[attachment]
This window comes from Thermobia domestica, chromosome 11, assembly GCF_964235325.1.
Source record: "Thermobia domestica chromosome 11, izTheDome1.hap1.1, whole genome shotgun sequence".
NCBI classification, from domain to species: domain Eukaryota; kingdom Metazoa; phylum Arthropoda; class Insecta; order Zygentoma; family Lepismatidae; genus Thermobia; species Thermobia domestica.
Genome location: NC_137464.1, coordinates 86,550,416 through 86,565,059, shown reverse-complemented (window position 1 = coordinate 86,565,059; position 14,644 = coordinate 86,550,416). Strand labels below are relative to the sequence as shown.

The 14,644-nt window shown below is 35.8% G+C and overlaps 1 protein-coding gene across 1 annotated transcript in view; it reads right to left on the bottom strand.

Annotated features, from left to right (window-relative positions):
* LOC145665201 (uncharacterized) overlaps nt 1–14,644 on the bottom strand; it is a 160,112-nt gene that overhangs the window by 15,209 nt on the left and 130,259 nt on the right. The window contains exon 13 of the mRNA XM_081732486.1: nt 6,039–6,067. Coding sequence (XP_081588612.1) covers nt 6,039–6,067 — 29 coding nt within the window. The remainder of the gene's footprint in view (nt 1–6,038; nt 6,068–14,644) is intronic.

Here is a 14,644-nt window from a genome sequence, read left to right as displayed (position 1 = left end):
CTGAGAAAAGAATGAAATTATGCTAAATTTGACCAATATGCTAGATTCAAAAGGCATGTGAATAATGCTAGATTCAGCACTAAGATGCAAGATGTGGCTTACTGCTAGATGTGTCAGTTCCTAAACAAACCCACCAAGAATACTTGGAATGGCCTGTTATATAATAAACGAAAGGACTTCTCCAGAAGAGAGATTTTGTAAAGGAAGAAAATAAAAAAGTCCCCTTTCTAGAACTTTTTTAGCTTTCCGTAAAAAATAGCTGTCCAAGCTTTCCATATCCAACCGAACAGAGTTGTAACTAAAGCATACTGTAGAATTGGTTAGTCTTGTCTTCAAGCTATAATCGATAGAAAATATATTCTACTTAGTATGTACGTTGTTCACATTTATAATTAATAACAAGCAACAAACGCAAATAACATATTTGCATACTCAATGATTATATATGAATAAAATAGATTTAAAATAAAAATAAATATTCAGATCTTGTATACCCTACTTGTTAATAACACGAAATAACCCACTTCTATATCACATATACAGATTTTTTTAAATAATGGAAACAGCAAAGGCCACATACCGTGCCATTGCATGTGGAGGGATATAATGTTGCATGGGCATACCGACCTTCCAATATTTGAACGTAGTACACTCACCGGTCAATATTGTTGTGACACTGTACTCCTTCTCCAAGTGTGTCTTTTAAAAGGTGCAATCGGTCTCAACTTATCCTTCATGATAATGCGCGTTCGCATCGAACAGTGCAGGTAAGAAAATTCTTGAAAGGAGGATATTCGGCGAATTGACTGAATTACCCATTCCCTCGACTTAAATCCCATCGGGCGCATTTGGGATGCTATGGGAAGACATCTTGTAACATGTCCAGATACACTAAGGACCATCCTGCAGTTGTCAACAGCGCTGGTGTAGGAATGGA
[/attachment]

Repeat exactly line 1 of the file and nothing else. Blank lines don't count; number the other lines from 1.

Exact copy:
This window comes from Thermobia domestica, chromosome 11, assembly GCF_964235325.1.